19 Jun 2015

Defence: Boys didn't plan to hurt Arun Kumar

6:00 pm on 19 June 2015

Lawyers for the two boys accused of a fatal dairy robbery say neither had a plan to hurt anyone when they went to the Henderson shop.

Arun Kumar.

Arun Kumar died after being stabbed in his dairy in west Auckland in June 2014. Photo: NZ POLICE

Today lawyers for both boys summed up their cases at the High Court in Auckland.

A 14-year-old has been charged with murdering west Auckland dairy owner Arun Kumar, while a 13-year-old has been charged with manslaughter.

The 13-year-old's lawyer, David Niven, said a young witness who said he was with the boys on the morning had told a pack of lies.

Mr Niven said the boy repeatedly changed his story while being interviewed by police. He said the boy was only trying to save his own skin and made up stories to suit.

Flowers placed outside the dairy owned by Arun Kumar.

Flowers placed outside Mr Kumar's dairy in Henderson. Photo: RNZ

Mr Niven said the boys had only planned to break into the local shoe shop - not to hurt anyone.

He played the footage of the robbery captured on the dairy's security cameras and pointed out that as soon as the 14-year-old pulled out his knife, his client backed out of the doorway.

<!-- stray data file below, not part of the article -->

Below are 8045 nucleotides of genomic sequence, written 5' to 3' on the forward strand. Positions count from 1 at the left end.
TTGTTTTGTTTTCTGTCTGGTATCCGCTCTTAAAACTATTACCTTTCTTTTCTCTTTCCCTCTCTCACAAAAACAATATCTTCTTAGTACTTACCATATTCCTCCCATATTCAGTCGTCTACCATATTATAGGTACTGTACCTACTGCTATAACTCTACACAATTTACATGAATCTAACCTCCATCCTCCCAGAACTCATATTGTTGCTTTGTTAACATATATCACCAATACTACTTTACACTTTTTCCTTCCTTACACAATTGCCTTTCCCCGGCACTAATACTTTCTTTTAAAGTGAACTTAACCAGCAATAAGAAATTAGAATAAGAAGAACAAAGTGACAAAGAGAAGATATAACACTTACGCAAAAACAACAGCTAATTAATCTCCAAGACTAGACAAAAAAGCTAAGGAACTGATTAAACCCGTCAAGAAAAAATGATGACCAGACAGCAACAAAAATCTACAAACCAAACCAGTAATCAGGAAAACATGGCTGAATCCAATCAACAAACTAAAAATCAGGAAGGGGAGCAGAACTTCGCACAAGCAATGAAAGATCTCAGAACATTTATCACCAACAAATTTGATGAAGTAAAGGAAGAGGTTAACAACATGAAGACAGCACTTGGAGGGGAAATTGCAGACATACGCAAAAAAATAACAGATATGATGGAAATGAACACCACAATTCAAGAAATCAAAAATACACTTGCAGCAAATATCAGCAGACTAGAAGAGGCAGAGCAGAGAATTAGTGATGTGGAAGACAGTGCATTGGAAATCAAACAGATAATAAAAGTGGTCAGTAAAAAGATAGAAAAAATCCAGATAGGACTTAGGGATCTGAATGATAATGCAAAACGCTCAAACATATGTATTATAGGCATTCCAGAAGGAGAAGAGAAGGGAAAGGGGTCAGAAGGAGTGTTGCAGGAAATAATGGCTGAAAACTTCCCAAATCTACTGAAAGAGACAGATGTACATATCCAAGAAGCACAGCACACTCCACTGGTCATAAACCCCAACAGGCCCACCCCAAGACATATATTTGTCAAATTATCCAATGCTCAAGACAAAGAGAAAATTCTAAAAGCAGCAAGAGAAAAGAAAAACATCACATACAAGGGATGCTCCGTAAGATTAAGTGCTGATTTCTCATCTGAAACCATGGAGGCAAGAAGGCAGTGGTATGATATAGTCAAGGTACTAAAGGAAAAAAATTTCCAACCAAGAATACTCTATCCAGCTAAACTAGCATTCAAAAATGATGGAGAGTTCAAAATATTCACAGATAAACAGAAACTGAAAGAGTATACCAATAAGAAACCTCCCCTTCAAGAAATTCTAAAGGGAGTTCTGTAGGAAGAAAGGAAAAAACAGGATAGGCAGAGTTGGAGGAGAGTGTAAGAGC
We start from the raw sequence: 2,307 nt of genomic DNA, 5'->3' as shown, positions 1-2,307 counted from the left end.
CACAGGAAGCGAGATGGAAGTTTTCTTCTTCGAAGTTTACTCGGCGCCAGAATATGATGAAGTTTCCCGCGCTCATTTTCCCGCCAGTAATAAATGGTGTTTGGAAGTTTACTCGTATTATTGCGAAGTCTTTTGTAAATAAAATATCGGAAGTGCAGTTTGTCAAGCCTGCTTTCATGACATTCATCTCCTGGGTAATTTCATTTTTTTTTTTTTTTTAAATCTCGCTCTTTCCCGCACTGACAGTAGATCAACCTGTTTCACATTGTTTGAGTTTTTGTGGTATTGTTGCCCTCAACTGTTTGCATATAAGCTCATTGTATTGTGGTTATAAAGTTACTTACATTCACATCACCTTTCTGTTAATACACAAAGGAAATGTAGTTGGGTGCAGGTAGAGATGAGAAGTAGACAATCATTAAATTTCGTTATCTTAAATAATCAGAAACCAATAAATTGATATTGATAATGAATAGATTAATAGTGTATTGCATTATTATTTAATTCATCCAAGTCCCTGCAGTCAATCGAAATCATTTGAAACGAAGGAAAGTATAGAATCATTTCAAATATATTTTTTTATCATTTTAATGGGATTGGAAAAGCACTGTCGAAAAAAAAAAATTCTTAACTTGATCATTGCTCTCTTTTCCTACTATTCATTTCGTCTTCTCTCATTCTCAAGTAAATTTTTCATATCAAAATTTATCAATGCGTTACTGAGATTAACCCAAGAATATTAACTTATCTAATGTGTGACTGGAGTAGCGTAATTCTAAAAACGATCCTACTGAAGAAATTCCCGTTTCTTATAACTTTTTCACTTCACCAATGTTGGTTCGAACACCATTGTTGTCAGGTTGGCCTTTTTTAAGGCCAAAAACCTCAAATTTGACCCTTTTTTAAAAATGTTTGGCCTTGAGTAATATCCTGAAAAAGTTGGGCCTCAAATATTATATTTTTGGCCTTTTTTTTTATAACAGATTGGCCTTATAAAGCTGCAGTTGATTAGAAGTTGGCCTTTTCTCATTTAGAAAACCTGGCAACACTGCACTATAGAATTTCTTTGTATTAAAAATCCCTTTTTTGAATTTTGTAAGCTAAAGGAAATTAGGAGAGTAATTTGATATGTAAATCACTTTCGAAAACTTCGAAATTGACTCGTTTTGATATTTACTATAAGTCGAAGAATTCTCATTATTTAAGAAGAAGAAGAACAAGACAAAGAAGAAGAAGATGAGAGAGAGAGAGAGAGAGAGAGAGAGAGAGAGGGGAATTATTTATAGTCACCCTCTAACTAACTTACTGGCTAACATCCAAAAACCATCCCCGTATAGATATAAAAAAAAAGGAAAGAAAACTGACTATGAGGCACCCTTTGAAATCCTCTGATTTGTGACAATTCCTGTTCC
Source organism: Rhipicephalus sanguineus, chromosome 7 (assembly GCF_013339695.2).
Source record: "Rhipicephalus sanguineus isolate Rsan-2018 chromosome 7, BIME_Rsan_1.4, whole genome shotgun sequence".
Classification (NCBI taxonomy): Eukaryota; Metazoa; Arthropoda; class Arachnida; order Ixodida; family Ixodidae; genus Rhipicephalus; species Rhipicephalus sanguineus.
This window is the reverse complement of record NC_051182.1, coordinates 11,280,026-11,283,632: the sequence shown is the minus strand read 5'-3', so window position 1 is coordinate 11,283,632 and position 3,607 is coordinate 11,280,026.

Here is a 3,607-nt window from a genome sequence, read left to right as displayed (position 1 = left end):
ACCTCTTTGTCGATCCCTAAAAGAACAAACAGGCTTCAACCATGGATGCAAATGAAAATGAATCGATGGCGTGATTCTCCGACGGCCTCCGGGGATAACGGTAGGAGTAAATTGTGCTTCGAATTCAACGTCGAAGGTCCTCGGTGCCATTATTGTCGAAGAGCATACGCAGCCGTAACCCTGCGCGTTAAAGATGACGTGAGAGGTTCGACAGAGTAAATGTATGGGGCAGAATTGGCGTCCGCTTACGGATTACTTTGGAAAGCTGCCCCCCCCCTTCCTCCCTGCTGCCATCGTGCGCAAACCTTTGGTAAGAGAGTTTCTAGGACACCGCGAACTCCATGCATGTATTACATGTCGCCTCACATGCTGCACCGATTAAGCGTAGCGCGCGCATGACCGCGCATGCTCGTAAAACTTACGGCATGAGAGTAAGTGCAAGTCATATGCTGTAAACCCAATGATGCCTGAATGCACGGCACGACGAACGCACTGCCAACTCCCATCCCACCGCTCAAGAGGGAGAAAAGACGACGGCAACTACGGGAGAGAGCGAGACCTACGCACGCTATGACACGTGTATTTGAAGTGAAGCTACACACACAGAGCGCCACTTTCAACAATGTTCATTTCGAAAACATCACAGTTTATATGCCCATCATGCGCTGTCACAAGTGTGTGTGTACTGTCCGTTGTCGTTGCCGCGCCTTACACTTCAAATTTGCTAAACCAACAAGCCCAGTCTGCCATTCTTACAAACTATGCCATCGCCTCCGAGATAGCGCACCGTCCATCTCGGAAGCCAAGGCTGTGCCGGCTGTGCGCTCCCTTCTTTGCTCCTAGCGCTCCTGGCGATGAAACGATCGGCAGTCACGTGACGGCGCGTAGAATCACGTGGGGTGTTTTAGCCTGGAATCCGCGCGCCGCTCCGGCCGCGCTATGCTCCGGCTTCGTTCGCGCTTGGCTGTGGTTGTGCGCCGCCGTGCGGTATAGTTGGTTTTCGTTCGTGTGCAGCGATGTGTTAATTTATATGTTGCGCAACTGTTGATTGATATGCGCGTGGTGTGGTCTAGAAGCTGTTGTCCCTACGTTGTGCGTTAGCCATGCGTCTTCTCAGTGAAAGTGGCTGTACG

Mr Niven said his client never used his weapon and could not have anticipated what the other boy would do. He also said his client ran before the other boy fatally stabbed Mr Kumar.

Mr Niven also spoke of his client's brain damage, due to his mother drinking while she was pregnant. He said the boy had a low IQ and couldn't even name all the months of the year.

Critical period lasted just six seconds

The 14-year-old's lawyer, Maria Pecotic, also spoke of her client's background.

At the time of the stabbing, the boy was living in his mother's home where drugs were being sold and he had developed an addiction to synthetic cannabis.

Ms Pecotic reminded the jurors that her client had suffered a severe brain injury when he was hit by a car on a pedestrian crossing, causing a fracture to his skull.

She summed up the evidence from a neuropsychologist who found the brain injury made the boy impulsive when he was faced with complex situations.

She said the dairy was one of those situations.

Ms Pecotic said there was very little time for the boys to come up with a plan. She said, once inside, the critical period of the incident lasted just six seconds and, in that time, Mr Kumar armed himself with a steel pole and her client responded by stabbing him three times.

Ms Pecotic said, when the stabbing happened, her client was walking backwards and shortly before he made the fatal lunge, Mr Kumar had grabbed at the boy's neck and upper torso area.

Crown prosecutor Kieran Raftery told the jurors yesterday that it was Mr Kumar acting in self-defence against a knife-wielding thief in his shop.

He said no one in their right mind watching the CCTV footage would think it was the 14-year-old defending himself and that was utter rubbish.

On Monday, Justice Lang will sum up the case to the jurors before they retire to consider their verdict.